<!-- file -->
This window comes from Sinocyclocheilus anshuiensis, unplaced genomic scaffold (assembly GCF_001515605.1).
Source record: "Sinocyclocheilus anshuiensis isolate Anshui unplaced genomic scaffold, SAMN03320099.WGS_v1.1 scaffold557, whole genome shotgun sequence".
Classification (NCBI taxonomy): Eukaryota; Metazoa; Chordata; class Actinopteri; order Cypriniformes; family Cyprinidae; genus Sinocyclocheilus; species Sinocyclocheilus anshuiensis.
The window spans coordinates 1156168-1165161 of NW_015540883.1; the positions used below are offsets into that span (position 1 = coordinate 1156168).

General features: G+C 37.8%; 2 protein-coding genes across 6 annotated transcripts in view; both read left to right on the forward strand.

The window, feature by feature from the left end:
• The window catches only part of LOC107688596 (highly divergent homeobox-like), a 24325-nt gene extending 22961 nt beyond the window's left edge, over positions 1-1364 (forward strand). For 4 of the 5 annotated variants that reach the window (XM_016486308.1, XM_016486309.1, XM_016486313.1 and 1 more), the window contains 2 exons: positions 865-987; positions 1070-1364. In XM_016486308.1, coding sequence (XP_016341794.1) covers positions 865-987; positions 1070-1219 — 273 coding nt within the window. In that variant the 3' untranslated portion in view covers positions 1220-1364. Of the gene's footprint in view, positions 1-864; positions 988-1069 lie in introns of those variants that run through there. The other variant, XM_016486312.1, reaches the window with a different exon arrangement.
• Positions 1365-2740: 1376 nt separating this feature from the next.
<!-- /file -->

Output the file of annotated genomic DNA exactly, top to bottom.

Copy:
This window comes from Sinocyclocheilus anshuiensis, unplaced genomic scaffold (assembly GCF_001515605.1).
Source record: "Sinocyclocheilus anshuiensis isolate Anshui unplaced genomic scaffold, SAMN03320099.WGS_v1.1 scaffold557, whole genome shotgun sequence".
Classification (NCBI taxonomy): Eukaryota; Metazoa; Chordata; class Actinopteri; order Cypriniformes; family Cyprinidae; genus Sinocyclocheilus; species Sinocyclocheilus anshuiensis.
The window spans coordinates 1156168-1165161 of NW_015540883.1; the positions used below are offsets into that span (position 1 = coordinate 1156168).

General features: G+C 37.8%; 2 protein-coding genes across 6 annotated transcripts in view; both read left to right on the forward strand.

The window, feature by feature from the left end:
• The window catches only part of LOC107688596 (highly divergent homeobox-like), a 24325-nt gene extending 22961 nt beyond the window's left edge, over positions 1-1364 (forward strand). For 4 of the 5 annotated variants that reach the window (XM_016486308.1, XM_016486309.1, XM_016486313.1 and 1 more), the window contains 2 exons: positions 865-987; positions 1070-1364. In XM_016486308.1, coding sequence (XP_016341794.1) covers positions 865-987; positions 1070-1219 — 273 coding nt within the window. In that variant the 3' untranslated portion in view covers positions 1220-1364. Of the gene's footprint in view, positions 1-864; positions 988-1069 lie in introns of those variants that run through there. The other variant, XM_016486312.1, reaches the window with a different exon arrangement.
• Positions 1365-2740: 1376 nt separating this feature from the next.